Goodreads is a website that allows you to rate, review, and track books you’ve read. There’s enough detail for you to track how far you are through a book (60% or 70%?) and when you started and finished a book. The reviews are quite thoughtful and helpful when choosing a new book to read. Check it out!
After the Mahouka movie and my thrift store finds, we browsed the Japantown mall. In the atrium area, there was an amazing Japanese clothing brand~ They were having an exhibition to advertise and sell their products, and I totally got sucked in. Everything was amazing!!! I could tell even from a distance that it was my type of clothing, from the colors to the cut.
The company is called Usaato, a contraction of Usaburo Sato, the designer’s name. It’s a pun: “usaato” also means “rabbit” (although it’s a less common word than “usagi”), which they use in their logo. Here’s their Facebook page (in Japanese) and their USA page, which still has quite a bit of Japanese.
A few weeks ago, J and I had an uncharacteristically adventurous and nature-filled weekend with our friend A. It turns out A really likes hiking and such, especially since he can look for cool bugs! I’m more into plants, but it’s good to learn about native insects too. Sadly, we didn’t see any banana slugs 🙁
While J and co were watching the Mahouka movie, I went to… the thrift store!! I do love a good browse, but usually can’t get J to wait for me, so this was the perfect opportunity.
I’ve been on the lookout for linen pants or shorts to wear in the summer, small weights for arm and wrist exercises, a basket to organize J’s receipts, and maybe a loaf pan. I’ll tell you what I found! Continue reading “Mahouka alternative activity- thrift shopping!”
We went to Hankook Korean Supermarket to get gochujang supplies, and had lunch there too. The supermarket is not as big as the H-Mart of my childhood, but it’s pretty good. Would recommend.
There aren’t a lot of gochujang recipes online (in English). They don’t explain what you’re doing and why you’re doing it, so it’s hard to tell if it’s working. Because gochujang takes several months to ferment, I wanted to be extra sure that it would work. So I combined three different recipes with some advice from the beer-brewing community. Of course I started with Maangchi’s recipe, but I also consulted this video and Eating Korean. I’ll give you the recipe I ended up using, with some explanation at the end of what we’re doing.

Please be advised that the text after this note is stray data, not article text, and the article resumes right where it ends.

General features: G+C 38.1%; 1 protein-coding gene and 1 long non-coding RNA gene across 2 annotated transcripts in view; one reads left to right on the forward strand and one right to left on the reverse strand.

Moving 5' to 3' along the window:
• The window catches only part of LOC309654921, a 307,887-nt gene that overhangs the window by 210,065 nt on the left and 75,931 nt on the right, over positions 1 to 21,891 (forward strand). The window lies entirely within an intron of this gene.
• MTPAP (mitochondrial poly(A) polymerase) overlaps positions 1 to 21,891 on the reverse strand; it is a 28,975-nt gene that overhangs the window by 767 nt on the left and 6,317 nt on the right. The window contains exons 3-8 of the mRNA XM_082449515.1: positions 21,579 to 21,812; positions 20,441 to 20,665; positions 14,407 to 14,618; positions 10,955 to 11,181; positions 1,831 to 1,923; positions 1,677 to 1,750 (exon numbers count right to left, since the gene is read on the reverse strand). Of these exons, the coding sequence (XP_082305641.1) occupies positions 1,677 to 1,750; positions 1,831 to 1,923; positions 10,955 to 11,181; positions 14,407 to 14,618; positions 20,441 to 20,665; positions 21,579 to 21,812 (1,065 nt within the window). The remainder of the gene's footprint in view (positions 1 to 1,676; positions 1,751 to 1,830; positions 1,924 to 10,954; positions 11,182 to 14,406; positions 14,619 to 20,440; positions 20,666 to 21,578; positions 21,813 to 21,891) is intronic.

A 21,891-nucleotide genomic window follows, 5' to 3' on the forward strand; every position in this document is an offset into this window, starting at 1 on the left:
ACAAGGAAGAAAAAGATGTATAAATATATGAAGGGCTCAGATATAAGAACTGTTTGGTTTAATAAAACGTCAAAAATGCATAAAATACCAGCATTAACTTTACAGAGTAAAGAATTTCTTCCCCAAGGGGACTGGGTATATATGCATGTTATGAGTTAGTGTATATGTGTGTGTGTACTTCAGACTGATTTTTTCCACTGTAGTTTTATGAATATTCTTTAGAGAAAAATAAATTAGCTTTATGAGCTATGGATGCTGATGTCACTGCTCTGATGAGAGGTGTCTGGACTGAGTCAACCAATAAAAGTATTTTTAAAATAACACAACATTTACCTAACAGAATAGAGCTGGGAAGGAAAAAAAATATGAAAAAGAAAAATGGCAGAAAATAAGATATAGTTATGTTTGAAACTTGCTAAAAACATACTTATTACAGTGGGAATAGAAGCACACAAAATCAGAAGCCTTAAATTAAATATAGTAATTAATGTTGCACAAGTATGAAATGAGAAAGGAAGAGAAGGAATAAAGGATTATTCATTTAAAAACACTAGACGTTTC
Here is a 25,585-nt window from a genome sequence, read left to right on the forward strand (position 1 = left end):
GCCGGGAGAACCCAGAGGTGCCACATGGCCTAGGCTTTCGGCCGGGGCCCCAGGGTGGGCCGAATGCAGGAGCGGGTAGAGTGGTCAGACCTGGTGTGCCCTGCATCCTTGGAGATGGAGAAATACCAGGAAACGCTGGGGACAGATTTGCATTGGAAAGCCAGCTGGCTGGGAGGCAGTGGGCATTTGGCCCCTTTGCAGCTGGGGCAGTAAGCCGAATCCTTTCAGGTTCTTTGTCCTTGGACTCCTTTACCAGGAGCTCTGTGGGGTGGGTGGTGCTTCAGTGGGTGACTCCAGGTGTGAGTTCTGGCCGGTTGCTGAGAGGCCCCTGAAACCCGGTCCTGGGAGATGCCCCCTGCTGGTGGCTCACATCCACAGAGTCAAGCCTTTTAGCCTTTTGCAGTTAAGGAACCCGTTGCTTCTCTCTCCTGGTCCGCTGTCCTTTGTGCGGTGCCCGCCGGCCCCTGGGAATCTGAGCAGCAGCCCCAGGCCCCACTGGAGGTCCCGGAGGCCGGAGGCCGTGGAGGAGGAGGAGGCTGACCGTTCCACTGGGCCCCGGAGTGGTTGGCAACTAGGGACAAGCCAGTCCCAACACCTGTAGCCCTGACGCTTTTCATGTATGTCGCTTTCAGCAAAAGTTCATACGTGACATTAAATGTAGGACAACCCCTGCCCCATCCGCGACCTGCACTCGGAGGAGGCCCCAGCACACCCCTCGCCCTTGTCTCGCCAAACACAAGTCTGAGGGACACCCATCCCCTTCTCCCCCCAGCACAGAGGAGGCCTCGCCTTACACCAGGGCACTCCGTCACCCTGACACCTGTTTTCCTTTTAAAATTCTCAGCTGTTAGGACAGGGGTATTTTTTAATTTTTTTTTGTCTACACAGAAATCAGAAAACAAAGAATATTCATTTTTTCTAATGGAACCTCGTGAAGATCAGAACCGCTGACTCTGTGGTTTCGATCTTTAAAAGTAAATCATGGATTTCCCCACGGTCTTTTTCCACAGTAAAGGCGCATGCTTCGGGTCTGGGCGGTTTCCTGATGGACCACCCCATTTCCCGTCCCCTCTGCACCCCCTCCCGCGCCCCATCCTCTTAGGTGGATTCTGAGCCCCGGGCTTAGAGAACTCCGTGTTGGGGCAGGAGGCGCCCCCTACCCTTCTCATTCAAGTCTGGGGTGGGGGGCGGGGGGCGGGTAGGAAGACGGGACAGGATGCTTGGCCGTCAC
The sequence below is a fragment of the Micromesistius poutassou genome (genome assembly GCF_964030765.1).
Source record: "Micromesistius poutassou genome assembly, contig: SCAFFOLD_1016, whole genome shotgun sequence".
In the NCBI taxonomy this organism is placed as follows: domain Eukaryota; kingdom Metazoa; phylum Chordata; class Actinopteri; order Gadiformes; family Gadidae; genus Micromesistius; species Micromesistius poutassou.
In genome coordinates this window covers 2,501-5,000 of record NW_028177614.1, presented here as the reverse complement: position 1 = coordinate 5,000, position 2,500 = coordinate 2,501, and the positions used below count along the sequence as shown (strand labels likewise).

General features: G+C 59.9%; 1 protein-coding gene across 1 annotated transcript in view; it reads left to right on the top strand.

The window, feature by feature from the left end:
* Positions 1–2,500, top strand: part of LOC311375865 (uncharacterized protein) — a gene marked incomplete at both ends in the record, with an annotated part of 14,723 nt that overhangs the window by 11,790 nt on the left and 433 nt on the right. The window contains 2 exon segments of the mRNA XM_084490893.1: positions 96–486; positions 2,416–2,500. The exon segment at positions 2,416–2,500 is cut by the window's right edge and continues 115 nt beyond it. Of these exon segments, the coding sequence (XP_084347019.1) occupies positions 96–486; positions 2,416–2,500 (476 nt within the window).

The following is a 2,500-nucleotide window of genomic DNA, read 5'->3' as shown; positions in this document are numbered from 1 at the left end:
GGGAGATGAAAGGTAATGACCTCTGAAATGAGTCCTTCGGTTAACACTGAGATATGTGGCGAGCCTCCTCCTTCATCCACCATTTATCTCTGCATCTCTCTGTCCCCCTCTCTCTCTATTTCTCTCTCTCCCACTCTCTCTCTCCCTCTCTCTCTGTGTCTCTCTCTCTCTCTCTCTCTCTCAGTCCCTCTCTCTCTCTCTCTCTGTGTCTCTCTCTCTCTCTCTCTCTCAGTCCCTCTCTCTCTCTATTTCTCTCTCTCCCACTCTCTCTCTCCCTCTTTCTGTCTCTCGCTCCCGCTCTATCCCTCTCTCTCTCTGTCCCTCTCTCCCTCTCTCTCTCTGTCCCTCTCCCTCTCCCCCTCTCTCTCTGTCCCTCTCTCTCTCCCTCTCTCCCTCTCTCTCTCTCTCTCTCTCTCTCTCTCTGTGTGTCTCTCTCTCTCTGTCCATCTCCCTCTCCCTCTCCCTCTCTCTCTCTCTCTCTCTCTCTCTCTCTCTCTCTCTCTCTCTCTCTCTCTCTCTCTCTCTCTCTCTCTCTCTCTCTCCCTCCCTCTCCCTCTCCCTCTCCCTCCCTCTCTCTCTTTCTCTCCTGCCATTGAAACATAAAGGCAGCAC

J and I recently ran out of gochujang, a spicy fermented red pepper paste ubiquitous in Korean cooking. Since I’ve been trying more than usual to not buy things in plastic packaging, I was hesitant to buy a new container. (Although Wholly Jang offers gochujang and other products in glass, the company is currently on hiatus as they move to a different facility.) Fortunately, I discovered that you can make your own at home with just a few ingredients!!
Now that I’ve worked the kinks out of my mom’s bun recipe (the first version she sent had a few typos in it…), I can share it with you! These buns are delicious– slightly sweet, moist, fluffy. Even when I substitute a ton of the ingredients, they still turn out completely fine!
Refrigerator Potato Buns (makes 24 rolls)
1 1/8 tsp yeast
3/4 cup water
1/3 cup sugar
1/4 tsp salt
1/3 cup butter, softened (1/4 cup butter can be used for lower fat)
1/2 cup mashed potatoes
1/2 cup rolled oats
3 1/2 cup bread flour (Start with 3 cups. Reserve 1/2 cup for adjusting the texture of the dough.) Continue reading “My mom’s potato bun recipe!! Delicious!”
I’ve recently been using The Korean Table, a Korean cookbook by Taekyung Chung and Debra Samuels. This book is okay, but there are surely much much better Korean cookbooks out there. (Have you seen Maangchi’s website?) Overall, the book is well laid out and has pretty pictures, but it substitutes ingredients too much. Continue reading “The Korean Table book review”
N saved some food from the trash today as I looked on from afar.